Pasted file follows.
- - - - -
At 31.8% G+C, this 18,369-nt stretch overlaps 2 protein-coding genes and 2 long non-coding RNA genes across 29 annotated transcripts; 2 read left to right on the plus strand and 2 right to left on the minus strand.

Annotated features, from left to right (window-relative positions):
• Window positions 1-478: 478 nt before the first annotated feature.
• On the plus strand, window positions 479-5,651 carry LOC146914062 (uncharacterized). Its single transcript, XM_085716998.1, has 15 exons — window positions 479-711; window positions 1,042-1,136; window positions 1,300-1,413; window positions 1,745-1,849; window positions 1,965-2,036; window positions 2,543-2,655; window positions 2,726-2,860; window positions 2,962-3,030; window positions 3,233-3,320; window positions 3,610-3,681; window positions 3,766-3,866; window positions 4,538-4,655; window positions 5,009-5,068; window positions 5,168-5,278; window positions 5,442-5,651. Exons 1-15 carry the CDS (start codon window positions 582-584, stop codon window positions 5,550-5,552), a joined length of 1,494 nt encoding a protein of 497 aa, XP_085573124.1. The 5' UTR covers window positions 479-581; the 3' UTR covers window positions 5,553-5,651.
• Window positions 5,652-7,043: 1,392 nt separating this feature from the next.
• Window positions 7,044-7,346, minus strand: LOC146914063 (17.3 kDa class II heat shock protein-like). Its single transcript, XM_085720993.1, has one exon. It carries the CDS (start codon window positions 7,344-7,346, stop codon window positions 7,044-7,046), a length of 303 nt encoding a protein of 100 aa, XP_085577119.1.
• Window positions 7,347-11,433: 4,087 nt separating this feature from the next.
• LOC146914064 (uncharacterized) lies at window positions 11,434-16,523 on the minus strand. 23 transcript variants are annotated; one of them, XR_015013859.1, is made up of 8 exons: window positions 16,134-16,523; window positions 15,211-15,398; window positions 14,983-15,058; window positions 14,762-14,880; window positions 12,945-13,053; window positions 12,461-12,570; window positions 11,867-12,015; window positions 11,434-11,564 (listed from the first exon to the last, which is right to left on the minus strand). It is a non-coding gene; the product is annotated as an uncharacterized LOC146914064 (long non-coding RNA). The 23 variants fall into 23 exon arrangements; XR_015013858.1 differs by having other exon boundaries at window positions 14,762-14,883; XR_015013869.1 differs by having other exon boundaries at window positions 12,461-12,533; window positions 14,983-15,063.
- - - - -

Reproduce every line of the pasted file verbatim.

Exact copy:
At 31.8% G+C, this 18,369-nt stretch overlaps 2 protein-coding genes and 2 long non-coding RNA genes across 29 annotated transcripts; 2 read left to right on the plus strand and 2 right to left on the minus strand.

Annotated features, from left to right (window-relative positions):
• Window positions 1-478: 478 nt before the first annotated feature.
• On the plus strand, window positions 479-5,651 carry LOC146914062 (uncharacterized). Its single transcript, XM_085716998.1, has 15 exons — window positions 479-711; window positions 1,042-1,136; window positions 1,300-1,413; window positions 1,745-1,849; window positions 1,965-2,036; window positions 2,543-2,655; window positions 2,726-2,860; window positions 2,962-3,030; window positions 3,233-3,320; window positions 3,610-3,681; window positions 3,766-3,866; window positions 4,538-4,655; window positions 5,009-5,068; window positions 5,168-5,278; window positions 5,442-5,651. Exons 1-15 carry the CDS (start codon window positions 582-584, stop codon window positions 5,550-5,552), a joined length of 1,494 nt encoding a protein of 497 aa, XP_085573124.1. The 5' UTR covers window positions 479-581; the 3' UTR covers window positions 5,553-5,651.
• Window positions 5,652-7,043: 1,392 nt separating this feature from the next.
• Window positions 7,044-7,346, minus strand: LOC146914063 (17.3 kDa class II heat shock protein-like). Its single transcript, XM_085720993.1, has one exon. It carries the CDS (start codon window positions 7,344-7,346, stop codon window positions 7,044-7,046), a length of 303 nt encoding a protein of 100 aa, XP_085577119.1.
• Window positions 7,347-11,433: 4,087 nt separating this feature from the next.
• LOC146914064 (uncharacterized) lies at window positions 11,434-16,523 on the minus strand. 23 transcript variants are annotated; one of them, XR_015013859.1, is made up of 8 exons: window positions 16,134-16,523; window positions 15,211-15,398; window positions 14,983-15,058; window positions 14,762-14,880; window positions 12,945-13,053; window positions 12,461-12,570; window positions 11,867-12,015; window positions 11,434-11,564 (listed from the first exon to the last, which is right to left on the minus strand). It is a non-coding gene; the product is annotated as an uncharacterized LOC146914064 (long non-coding RNA). The 23 variants fall into 23 exon arrangements; XR_015013858.1 differs by having other exon boundaries at window positions 14,762-14,883; XR_015013869.1 differs by having other exon boundaries at window positions 12,461-12,533; window positions 14,983-15,063.